Towards the middle of the first stint of the Narendra Modi government, a group of senior civil servants appeared quite flustered. The department of personnel had silently introduced a new concept of running a 360-degree scrutiny of a bureaucrat's career before promoting him or her to the highest position in the administration for an official " secretary to the Government of India.
Many top bureaucrats were denied the upgrade as they could not beat the sweeping inquisition. The prime minister's additional principal secretary, PK Mishra, a Gujarat-cadre officer, turned into the favourite whipping boy for the disgruntled lot as he was considered responsible for instituting this new practice. But the message had gone down loud and clear " in promotion, performance would count more than pedigree.
However, the problem was somewhere else. Over three decades of its experience in dealing with weak governments at the Centre, often unsettled by regional satraps, the bureaucracy had practically turned tone-deaf and failed to pick up the change in tune since the beginning of Modi's first stint as prime minister. In essence, his message was quite unambiguous " come what may, merit will not be given a short shrift because of other considerations.
As Modi kicked off his second innings in 2019, he reaffirmed the message for the bureaucracy. In a meeting of secretaries, he egged them on to take decisions for people's welfare in a manner as if every individual is prime minister. The implicit communication is that the bureaucracy will be given full protection for its bona fide mistakes. After the policy paralysis that gripped the government during the UPA regime, and its shadow lingered even in the first five years of the Modi government, the prime minister's assurance is clearly intended to break the jinx. It appears to be a determined push for the bureaucracy to come out of the inertia that defined the government's functioning.
Interestingly, this persuasive talk by Modi at the secretaries' meeting also coincided with the government's decision to forcibly retire 27-odd senior officials of the Indian Revenue Service (IRS) following serious allegations of corruption and misconduct against them. They were compulsorily retired by using Fundamental Rule 56(j) (1) of the general financial rules of the central government services that empowers the government to weed out non-performing bureaucrats. This was not the first time that the government used this clause to remove "deadwood". In his first stint also, Modi sacked about a dozen bureaucrats under this rule which was rarely used in the past.
But what appears to have got the bureaucracy's goat is a recent missive from the department of personnel to identify and weed out senior civil servants by conducting regular evaluation of their performance. It is a clear indication of the government's determined attempt to reset the equilibrium between the political executive and the civil servants, and disrupt the notion of "permanent bureaucracy" being used as a shield for protection by corrupt and errant officials. In effect, it means that the institution of permanent bureaucracy, as defined by civil servants, does not mean guaranteed jobs for the dishonest and deviant.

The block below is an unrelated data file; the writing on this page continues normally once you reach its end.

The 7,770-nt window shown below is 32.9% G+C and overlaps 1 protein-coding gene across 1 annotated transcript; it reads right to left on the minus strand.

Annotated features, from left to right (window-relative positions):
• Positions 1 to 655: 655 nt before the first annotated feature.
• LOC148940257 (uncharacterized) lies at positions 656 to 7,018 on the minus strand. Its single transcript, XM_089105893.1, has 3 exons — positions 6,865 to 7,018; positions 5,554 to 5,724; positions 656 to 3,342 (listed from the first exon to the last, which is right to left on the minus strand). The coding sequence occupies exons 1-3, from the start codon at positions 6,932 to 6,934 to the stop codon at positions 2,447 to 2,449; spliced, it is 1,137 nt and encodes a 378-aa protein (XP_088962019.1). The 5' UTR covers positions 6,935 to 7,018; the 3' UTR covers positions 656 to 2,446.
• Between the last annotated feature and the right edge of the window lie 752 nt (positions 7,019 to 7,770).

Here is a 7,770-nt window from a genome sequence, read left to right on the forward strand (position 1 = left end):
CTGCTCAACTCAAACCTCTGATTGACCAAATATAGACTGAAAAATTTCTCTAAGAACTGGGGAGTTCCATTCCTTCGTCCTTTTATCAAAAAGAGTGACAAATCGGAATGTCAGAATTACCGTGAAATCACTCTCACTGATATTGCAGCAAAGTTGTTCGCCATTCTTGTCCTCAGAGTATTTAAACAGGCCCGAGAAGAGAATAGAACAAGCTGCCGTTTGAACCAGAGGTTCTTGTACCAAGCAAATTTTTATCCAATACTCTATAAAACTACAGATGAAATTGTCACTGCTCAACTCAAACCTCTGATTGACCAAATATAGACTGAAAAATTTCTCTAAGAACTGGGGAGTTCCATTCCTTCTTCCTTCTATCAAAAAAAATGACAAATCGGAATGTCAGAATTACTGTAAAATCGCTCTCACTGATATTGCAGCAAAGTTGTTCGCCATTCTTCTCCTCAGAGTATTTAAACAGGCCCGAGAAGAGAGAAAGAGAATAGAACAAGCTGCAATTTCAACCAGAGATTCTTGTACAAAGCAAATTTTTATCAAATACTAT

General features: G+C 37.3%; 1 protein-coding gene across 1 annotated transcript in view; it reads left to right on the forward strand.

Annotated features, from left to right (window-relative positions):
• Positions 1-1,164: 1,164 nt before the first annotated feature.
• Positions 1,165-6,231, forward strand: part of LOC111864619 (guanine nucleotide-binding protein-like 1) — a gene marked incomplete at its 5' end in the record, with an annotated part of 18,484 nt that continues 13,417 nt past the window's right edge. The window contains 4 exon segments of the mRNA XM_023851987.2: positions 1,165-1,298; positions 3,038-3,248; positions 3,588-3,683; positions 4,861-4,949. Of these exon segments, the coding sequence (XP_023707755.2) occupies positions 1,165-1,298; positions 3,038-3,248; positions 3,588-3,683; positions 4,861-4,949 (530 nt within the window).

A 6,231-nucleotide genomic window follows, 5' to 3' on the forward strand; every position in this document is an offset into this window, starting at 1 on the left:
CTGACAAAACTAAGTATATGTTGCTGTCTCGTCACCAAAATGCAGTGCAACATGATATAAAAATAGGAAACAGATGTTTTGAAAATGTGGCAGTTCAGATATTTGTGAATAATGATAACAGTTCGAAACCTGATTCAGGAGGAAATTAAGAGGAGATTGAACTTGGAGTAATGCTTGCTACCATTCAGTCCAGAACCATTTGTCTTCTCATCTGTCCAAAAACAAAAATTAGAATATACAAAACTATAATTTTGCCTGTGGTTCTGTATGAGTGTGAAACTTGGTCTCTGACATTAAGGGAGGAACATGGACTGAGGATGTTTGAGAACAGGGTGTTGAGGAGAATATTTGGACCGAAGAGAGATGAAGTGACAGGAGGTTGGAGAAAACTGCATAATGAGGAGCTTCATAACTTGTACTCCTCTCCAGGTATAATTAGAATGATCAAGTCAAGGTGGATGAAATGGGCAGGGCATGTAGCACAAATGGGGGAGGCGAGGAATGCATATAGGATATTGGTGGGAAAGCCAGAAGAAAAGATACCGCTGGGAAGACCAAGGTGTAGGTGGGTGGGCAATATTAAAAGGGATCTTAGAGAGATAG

This along with a slew of other recent measures that the government has undertaken are expected to transform the bureaucracy beyond recognition. Take for the instance the manner in which the Union government is all set to reorient young bureaucrats to the functioning of the Centre and the state government. For the past four years, all new recruits in the civil services have been interacting with top functionaries in the government to understand how the gargantuan apparatus of State functions. In their Mussoorie academy, probationers are mentored by officials of the secretary level to familiarise them with the task ahead. In a sequel to these measures, four batches of IAS and IPS officials were mandatorily posted to the government as assistant secretary and given rotational assignments in all departments, including the Prime Minister's Office, to understand the complexities of governance.
A senior government officer revealed that these probationers are often divided into various groups and asked to prepare detailed reports on how they would approach a problem. All such reports are scrutinised by officers of the level of secretaries to the government of India before being finally presented to the prime minister. "As of now we have four batches of young IAS officers, posted in their cadre states, who are familiar with the functioning of the Centre and PMO, and also have personal interaction with the prime minister, the top political executive," the officer pointed out.
At the same time, the department of personnel has paved the way for lateral entry into the top echelon of bureaucracy by recruiting nearly 40 officials at the level of joint secretary from the private sector. These officials are being brought in to plug the talent deficit in the government and encourage transformation in the work culture, which is usually hamstrung by red tape. Of course, there is bound to be scepticism about the efficacy of such a move as hidebound civil servants frown upon lateral entry. But Modi seems fully determined to take this experiment to its logical end.
After a long gap, the bureaucracy has been unambiguously told to align itself with the government's agenda and do what is expected. But it may take a little longer for officials to shake off their tone-deafness accumulated over decades and recognise the real message.
Babu, samjho ishaare: